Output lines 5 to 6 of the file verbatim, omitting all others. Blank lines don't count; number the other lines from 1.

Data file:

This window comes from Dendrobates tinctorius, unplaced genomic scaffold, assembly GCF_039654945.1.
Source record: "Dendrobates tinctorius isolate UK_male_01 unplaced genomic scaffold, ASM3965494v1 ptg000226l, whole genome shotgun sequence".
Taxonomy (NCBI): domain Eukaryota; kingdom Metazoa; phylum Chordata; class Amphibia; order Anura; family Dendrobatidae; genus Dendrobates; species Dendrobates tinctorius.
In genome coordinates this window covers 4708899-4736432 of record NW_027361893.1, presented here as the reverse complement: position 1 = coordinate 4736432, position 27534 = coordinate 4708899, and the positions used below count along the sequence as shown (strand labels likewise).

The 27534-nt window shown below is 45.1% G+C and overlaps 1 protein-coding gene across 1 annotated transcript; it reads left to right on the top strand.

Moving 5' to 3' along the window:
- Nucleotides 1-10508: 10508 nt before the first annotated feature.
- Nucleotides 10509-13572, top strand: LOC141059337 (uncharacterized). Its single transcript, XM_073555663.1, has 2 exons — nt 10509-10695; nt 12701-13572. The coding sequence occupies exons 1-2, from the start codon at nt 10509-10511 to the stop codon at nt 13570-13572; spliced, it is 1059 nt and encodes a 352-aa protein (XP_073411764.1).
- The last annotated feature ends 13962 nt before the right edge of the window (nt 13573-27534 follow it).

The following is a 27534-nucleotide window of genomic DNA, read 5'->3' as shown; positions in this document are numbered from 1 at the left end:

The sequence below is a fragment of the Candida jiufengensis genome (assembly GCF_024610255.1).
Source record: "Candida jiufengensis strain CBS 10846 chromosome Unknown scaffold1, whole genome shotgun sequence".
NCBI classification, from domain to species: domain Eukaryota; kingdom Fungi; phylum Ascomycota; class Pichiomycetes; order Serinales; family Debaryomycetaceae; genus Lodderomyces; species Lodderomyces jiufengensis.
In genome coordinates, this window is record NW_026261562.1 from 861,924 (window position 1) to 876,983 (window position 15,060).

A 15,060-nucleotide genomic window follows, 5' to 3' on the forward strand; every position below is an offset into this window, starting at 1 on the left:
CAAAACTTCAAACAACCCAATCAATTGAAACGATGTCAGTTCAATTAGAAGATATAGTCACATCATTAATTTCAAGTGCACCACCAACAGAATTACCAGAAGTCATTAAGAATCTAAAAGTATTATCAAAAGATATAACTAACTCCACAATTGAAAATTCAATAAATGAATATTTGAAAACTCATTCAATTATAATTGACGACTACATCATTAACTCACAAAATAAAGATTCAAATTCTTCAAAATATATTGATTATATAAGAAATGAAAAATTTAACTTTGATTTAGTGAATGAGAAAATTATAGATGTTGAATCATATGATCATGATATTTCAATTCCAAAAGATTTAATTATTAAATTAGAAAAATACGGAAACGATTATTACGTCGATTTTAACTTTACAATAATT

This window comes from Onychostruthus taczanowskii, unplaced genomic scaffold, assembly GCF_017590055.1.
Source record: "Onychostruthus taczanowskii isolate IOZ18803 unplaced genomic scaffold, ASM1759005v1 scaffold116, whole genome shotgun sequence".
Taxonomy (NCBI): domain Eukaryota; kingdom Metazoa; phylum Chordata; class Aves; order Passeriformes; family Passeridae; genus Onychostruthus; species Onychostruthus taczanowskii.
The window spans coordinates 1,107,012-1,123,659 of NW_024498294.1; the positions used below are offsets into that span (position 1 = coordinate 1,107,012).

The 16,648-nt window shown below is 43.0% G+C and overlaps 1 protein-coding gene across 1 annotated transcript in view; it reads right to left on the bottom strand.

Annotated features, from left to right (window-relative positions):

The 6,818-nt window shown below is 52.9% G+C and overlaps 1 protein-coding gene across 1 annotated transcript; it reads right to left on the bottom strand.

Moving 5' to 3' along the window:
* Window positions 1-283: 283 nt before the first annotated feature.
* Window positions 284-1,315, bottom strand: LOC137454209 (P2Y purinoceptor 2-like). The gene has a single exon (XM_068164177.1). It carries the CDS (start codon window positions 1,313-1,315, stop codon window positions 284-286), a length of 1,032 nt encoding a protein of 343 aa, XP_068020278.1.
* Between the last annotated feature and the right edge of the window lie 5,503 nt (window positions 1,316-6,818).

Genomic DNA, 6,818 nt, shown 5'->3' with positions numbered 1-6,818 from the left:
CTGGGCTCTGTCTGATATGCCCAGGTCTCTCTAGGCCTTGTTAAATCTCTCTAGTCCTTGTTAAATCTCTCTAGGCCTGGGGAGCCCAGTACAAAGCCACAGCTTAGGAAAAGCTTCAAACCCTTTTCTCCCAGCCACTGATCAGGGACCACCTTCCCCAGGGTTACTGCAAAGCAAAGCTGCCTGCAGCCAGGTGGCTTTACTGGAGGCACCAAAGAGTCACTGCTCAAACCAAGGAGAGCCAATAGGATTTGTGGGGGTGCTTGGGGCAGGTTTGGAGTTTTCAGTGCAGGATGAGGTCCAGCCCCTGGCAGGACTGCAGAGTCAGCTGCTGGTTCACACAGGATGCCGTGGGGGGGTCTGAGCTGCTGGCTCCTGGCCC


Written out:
The 27534-nt window shown below is 45.1% G+C and overlaps 1 protein-coding gene across 1 annotated transcript; it reads left to right on the top strand.

Moving 5' to 3' along the window: